Make 24bps a week trading skewness?

Make 24bps a week trading skewness?

November 5, 2012 Research Insights, Low Volatility Investing
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(Last Updated On: March 14, 2017)

That is what Amaya, Christofferson, Jacobs, and Vasquez find.

We use intraday data to compute weekly realized variance, skewness, and kurtosis for equity returns and assess whether this week’s realized moments are informative for the cross-section of next week’s stock returns. We sort stocks each week according to their realized moments, form decile portfolios, and analyze subsequent weekly returns. We find a very strong negative relationship between realized skewness and next weeks stock returns. A trading strategy that buys stocks in the lowest realized skewness decile and sells stocks in the highest realized skewness decile generates an average weekly return of 24 basis points with a t-statistic of 3:65. Our results on skewness are robust across a wide variety of implementations, unlike those for alternative skewness measures. They are also robust across sample periods, portfolio weightings, and firm characteristics, and are not captured by the Fama-French and Carhart factors. We find some evidence that the relationship between realized kurtosis and next week’s stock returns is positive, but the evidence is not always robust and statistically significant. We do not find a strong relationship between realized volatility and next week’s stock returns.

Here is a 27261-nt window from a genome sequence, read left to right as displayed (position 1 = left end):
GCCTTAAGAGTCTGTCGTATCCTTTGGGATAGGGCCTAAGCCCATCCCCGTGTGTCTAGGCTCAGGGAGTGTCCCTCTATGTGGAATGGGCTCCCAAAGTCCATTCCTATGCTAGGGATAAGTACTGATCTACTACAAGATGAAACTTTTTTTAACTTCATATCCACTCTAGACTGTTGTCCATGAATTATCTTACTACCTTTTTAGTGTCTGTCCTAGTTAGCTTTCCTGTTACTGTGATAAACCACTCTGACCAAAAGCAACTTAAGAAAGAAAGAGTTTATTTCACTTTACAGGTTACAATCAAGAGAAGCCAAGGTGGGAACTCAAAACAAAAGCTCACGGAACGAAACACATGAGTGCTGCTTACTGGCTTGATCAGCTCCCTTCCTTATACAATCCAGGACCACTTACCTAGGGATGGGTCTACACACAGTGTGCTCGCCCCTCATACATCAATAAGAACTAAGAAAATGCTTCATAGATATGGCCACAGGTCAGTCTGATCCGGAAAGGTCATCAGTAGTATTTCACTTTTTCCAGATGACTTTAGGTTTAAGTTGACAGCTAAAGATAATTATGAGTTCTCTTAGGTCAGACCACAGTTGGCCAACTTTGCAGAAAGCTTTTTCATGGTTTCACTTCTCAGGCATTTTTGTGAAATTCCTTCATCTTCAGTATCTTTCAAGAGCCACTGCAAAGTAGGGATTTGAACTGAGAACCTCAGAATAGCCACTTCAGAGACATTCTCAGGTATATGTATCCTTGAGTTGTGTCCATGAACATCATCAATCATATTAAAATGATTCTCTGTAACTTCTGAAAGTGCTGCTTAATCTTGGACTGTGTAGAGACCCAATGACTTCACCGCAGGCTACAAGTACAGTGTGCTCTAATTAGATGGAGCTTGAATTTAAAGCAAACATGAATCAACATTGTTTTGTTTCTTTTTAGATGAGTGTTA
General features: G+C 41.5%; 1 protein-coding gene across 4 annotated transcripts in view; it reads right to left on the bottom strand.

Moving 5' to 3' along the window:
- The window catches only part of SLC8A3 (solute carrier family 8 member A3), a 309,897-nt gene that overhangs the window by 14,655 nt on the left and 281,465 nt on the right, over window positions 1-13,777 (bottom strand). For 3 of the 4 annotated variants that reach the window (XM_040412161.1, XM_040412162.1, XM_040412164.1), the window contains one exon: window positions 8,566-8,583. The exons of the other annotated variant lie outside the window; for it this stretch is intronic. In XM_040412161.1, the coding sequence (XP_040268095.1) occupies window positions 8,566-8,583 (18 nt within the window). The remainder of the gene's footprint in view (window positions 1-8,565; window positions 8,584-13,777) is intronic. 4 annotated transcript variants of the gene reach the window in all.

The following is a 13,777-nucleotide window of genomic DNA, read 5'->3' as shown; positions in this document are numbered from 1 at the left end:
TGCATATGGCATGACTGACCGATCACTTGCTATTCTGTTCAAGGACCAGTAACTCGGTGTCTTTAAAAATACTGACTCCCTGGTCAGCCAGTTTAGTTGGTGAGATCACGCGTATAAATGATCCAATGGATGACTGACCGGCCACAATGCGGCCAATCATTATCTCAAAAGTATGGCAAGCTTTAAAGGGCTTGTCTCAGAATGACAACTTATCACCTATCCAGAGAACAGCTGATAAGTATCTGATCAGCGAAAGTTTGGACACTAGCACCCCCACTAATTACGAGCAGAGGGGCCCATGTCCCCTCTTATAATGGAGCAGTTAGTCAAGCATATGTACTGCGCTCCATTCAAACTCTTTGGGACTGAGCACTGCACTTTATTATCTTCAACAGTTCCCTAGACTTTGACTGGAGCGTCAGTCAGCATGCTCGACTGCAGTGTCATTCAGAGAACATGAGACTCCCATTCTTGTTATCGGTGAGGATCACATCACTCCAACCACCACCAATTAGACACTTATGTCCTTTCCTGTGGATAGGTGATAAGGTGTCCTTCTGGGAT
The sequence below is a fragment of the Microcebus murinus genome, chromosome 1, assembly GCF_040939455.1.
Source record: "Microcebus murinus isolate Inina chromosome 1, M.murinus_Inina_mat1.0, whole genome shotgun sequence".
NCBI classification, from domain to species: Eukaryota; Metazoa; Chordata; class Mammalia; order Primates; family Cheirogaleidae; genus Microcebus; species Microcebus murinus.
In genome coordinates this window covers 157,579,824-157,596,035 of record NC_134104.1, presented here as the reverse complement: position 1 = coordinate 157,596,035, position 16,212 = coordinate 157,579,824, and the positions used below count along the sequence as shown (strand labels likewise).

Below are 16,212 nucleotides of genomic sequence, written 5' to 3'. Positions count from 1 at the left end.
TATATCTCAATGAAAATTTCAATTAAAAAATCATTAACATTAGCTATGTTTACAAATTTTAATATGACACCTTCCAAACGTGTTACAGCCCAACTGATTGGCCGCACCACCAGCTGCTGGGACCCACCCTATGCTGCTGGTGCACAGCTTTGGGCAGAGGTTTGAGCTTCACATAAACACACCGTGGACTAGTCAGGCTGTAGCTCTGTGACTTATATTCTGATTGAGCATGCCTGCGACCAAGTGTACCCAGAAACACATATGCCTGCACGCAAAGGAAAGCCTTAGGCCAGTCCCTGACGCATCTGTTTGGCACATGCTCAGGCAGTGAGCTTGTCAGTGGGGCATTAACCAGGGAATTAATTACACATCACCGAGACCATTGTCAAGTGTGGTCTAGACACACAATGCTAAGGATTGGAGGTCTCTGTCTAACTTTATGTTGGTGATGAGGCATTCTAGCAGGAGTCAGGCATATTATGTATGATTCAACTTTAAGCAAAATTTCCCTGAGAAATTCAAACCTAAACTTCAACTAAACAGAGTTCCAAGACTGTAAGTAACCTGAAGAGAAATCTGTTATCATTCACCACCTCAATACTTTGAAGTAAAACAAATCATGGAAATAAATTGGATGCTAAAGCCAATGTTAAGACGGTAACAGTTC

Here is the table with all the goodies:

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The results are hypothetical results and are NOT an indicator of future results and do NOT represent returns that any investor actually attained. Indexes are unmanaged, do not reflect management or trading fees, and one cannot invest directly in an index. Additional information regarding the construction of these results is available upon request.

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Definitions of common statistics used in our analysis are available here (towards the bottom)




About the Author

Wesley R. Gray, Ph.D.

After serving as a Captain in the United States Marine Corps, Dr. Gray earned a PhD, and worked as a finance professor at Drexel University. Dr. Gray’s interest in bridging the research gap between academia and industry led him to found Alpha Architect, an asset management that delivers affordable active exposures for tax-sensitive investors. Dr. Gray has published four books and a number of academic articles. Wes is a regular contributor to multiple industry outlets, to include the following: Wall Street Journal, Forbes, ETF.com, and the CFA Institute. Dr. Gray earned an MBA and a PhD in finance from the University of Chicago and graduated magna cum laude with a BS from The Wharton School of the University of Pennsylvania.